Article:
Casques réfrigérants : prévenir la perte des cheveux liée à la chimiothérapie.

Le casque réfrigérant pourrait réduire la perte des cheveux dûe au traitement du cancer du sein par chimiothérapie.
Chemotherapy may result in hair loss (alopecia), which woman rate as one of the most distressing adverse effect of chemotherapy.
Two recent studies published in the February 14 issue of the Journal of the American Medical Association (JAMA) examine alopecia among women with breast cancer who received scalp cooling before, during and after chemotherapy.

These studies were conducted between 2013 and 2016 and concerned respectively 182 and 126 women.

In the first study conducted by Julie Nangia, Tao Wang, Cynthia Osborne, et al, scalp cooling began 30 minutes before each chemotherapy infusion and lasted 90 minutes after it. Hair preservation was assessed at the end of four cycles of chemotherapy. The researchers found that woman who underwent scalp cooling were significantly more likely to have less than 50% hair loss compared with no scalp cooling. It means that this scalp cooling system was more likely to prevent alopecia than no treatment, and further research is needed to assess longer-term efficacy and adverse effects.

In the second study conducted by Hope S. Rugo, Paula Klein, Susan Anitra Melin, et al, the researchers tried to evaluate whether use of a scalp cooling system is associated with a lower amount of hair loss among women receiving specific chemotherapy regimens for early-stage breast cancer and to assess related changes in quality of life. Scalp cooling was initiated 30 minutes prior to each chemotherapy cycle, with scalp temperature maintained at 3°C (37°F) throughout chemotherapy and for 90 minutes to 120 minutes afterward. The average duration of chemotherapy was 2.3 months. Hair loss of 50 percent or less was seen in 67 of 101 patients (66 percent) evaluable for alopecia in the scalp cooling group vs 0 of 16 patients (0 percent) in the control group. Three of five quality-of-life measures were significantly better one month after the end of chemotherapy in the scalp cooling group. Of patients who underwent scalp cooling, 27 percent reported feeling less physically attractive compared with 56 percent of patients in the control group. Of the 106 patients in the scalp cooling group, four (3.8 percent) experienced the adverse event of mild headache and three (2.8 percent) discontinued scalp cooling due to feeling cold.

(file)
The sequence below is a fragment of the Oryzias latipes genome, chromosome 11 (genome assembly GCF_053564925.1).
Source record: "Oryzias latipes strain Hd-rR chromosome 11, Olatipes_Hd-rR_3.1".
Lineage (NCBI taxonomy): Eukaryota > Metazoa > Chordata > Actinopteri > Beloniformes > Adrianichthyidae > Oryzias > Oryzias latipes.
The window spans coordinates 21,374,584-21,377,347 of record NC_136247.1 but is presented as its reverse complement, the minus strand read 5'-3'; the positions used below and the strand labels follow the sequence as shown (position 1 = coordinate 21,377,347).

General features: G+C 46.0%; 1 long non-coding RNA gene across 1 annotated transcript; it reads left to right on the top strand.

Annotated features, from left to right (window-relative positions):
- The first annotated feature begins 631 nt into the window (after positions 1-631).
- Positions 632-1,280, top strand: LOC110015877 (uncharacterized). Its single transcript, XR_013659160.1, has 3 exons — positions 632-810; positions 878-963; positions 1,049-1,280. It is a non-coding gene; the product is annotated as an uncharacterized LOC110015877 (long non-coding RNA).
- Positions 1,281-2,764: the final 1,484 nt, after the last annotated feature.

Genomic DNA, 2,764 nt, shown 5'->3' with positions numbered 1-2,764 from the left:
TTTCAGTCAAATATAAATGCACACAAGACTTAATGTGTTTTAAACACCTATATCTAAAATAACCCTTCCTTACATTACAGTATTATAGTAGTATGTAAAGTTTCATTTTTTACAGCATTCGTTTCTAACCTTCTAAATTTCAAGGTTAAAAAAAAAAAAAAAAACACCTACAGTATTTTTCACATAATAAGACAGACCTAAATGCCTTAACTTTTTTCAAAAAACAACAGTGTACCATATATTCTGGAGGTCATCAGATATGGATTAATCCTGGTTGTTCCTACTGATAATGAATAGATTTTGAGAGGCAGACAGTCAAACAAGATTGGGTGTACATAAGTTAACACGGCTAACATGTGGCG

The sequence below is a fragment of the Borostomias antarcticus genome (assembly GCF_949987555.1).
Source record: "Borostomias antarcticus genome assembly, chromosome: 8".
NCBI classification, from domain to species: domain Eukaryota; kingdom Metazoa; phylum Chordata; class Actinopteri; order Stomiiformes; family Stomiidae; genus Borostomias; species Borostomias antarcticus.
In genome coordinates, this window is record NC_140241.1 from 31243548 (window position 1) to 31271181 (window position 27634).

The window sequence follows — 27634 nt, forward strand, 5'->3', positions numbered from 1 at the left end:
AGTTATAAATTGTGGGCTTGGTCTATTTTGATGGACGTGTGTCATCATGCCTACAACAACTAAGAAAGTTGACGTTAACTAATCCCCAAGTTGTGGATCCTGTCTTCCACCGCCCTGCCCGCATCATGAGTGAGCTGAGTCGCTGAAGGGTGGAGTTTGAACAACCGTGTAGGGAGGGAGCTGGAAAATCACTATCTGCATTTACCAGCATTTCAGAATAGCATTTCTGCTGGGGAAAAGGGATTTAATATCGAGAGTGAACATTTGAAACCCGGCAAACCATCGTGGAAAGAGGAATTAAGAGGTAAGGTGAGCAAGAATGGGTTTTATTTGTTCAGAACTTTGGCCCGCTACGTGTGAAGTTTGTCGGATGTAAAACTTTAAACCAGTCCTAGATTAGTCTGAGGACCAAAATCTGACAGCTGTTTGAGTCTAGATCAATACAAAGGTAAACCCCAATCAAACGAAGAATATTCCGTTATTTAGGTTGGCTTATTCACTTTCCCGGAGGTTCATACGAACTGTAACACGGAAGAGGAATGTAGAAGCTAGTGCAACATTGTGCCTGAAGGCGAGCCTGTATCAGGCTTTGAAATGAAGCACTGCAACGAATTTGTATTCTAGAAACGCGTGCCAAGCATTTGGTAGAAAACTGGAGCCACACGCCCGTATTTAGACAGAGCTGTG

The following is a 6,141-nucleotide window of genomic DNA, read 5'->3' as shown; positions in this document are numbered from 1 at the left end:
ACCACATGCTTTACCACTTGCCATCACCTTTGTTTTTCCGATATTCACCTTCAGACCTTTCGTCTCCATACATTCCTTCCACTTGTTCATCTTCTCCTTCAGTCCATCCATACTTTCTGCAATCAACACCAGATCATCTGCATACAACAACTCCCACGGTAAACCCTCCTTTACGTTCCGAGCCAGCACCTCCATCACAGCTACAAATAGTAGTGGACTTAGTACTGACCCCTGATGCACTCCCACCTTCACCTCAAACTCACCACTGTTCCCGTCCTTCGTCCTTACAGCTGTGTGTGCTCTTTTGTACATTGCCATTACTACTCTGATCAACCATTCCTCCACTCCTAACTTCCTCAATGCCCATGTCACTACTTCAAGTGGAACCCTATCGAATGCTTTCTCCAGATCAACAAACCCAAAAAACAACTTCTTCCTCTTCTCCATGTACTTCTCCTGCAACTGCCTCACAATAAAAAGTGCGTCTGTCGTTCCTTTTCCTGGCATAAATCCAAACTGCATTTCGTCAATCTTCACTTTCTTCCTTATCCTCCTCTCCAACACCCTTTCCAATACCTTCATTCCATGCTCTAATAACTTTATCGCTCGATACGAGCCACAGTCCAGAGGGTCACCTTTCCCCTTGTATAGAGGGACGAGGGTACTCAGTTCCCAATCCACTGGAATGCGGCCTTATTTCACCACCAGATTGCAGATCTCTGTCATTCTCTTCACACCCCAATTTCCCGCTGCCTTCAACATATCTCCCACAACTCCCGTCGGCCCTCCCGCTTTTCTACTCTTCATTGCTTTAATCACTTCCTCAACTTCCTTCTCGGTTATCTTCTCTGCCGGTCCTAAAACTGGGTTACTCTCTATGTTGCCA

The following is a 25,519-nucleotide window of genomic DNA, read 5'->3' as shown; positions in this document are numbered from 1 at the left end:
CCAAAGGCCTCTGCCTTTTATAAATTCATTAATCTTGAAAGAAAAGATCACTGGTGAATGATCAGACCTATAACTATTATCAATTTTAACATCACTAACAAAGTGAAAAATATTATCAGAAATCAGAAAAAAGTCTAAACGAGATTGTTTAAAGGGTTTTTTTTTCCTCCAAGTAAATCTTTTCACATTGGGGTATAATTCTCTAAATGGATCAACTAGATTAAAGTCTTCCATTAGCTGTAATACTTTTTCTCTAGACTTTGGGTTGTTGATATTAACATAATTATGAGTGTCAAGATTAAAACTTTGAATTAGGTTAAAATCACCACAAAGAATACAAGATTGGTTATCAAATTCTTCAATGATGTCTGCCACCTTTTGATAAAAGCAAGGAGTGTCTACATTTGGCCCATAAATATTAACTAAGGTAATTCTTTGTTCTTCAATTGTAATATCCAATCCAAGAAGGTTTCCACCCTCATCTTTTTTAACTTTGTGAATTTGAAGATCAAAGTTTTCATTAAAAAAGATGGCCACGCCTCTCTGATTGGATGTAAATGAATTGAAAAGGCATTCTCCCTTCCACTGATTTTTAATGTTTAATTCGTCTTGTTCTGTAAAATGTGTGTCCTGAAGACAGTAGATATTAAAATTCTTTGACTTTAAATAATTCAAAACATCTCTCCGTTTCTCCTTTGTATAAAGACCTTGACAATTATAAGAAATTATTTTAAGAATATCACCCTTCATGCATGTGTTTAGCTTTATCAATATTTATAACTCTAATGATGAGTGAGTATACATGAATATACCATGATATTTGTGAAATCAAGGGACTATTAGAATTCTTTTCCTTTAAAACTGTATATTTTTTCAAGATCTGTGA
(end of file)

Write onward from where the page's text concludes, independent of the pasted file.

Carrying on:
Although scalp cooling has been available for several decades in Europe, its use has been limited in the United States because of several factors, including insufficient prospective efficacy data with current chemotherapy regimens and lack of U.S. Food and Drug Administration (FDA) clearance.

For further information, please consult Science Daily website.

This information is available in French on the Figaro Santé website.